Day (Jonathan Cape)
AL Kennedy’s latest creation, Alfred Day, finds his purpose through the Second World War, enjoying a sense of camaraderie as tail-gunner in a bomber crew. His narrative switches between this time and 1949, when a broken Day is trying to recover his life while working as an extra in a POW film. This is a neat device, allowing subtle comparisons between the real horrors of war and the anodyne recreation of it, between reality and myth. Also, setting the book primarily after the war allows Kennedy to depict the jumbled morality of that time. While there are obvious comparisons with our current situation in Iraq, the author wisely handles any parallels with great care.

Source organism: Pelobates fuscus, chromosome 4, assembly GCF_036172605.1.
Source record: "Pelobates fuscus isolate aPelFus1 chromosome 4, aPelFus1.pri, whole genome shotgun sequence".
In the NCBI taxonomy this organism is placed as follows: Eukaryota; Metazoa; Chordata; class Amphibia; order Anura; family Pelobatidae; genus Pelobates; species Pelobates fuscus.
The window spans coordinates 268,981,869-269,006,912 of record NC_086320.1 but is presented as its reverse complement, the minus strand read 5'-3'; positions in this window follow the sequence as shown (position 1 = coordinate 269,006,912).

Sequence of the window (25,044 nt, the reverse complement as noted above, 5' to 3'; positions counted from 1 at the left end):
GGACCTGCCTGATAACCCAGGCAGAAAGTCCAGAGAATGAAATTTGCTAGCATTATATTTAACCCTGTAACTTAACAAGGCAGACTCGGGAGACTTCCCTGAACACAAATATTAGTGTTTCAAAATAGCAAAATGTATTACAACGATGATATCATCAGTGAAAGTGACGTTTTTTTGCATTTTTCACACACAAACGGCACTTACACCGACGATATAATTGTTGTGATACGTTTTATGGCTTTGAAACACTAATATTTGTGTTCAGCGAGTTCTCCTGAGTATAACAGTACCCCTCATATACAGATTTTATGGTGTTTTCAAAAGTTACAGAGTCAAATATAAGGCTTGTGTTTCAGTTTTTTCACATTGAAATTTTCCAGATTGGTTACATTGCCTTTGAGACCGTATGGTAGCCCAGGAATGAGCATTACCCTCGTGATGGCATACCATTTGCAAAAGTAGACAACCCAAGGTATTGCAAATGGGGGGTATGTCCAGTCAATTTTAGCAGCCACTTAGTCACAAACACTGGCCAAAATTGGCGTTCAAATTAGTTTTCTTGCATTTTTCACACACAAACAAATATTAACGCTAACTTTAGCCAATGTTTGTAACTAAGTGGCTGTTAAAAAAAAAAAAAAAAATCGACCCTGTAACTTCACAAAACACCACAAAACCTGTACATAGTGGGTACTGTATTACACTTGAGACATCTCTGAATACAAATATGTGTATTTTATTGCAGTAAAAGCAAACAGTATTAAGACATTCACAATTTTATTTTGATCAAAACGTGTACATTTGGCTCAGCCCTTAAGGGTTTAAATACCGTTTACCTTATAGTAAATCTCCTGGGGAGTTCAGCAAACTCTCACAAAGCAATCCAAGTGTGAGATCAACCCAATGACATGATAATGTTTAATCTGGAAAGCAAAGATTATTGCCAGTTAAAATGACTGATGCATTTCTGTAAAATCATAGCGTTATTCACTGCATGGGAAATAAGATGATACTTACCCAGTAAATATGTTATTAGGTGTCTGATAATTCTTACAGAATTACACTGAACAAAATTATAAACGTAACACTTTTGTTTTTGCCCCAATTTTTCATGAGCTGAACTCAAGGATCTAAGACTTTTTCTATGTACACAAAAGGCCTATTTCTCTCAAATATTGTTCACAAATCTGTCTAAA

As the book progresses we learn what has changed Day from being the confident part of a gang to the hopeless, empty shell he is in 1949. Although this is dealt with well, at times there’s too much introspective internal monologue and observation, and simply not enough by way of plot or action, the tense and visceral wartime bombing raids aside. Compensating up to a point is the writer’s superbly vivid portrayal of Day’s complex character, and the depiction of the complications of war. Also, there is something in Kennedy’s prose which is somehow cumulatively impressive, as if by the end, the sheer weight of words makes you care what happens. This is not always an easy read, and not as engaging as it could be early on, but it’s an intriguing piece of work nonetheless.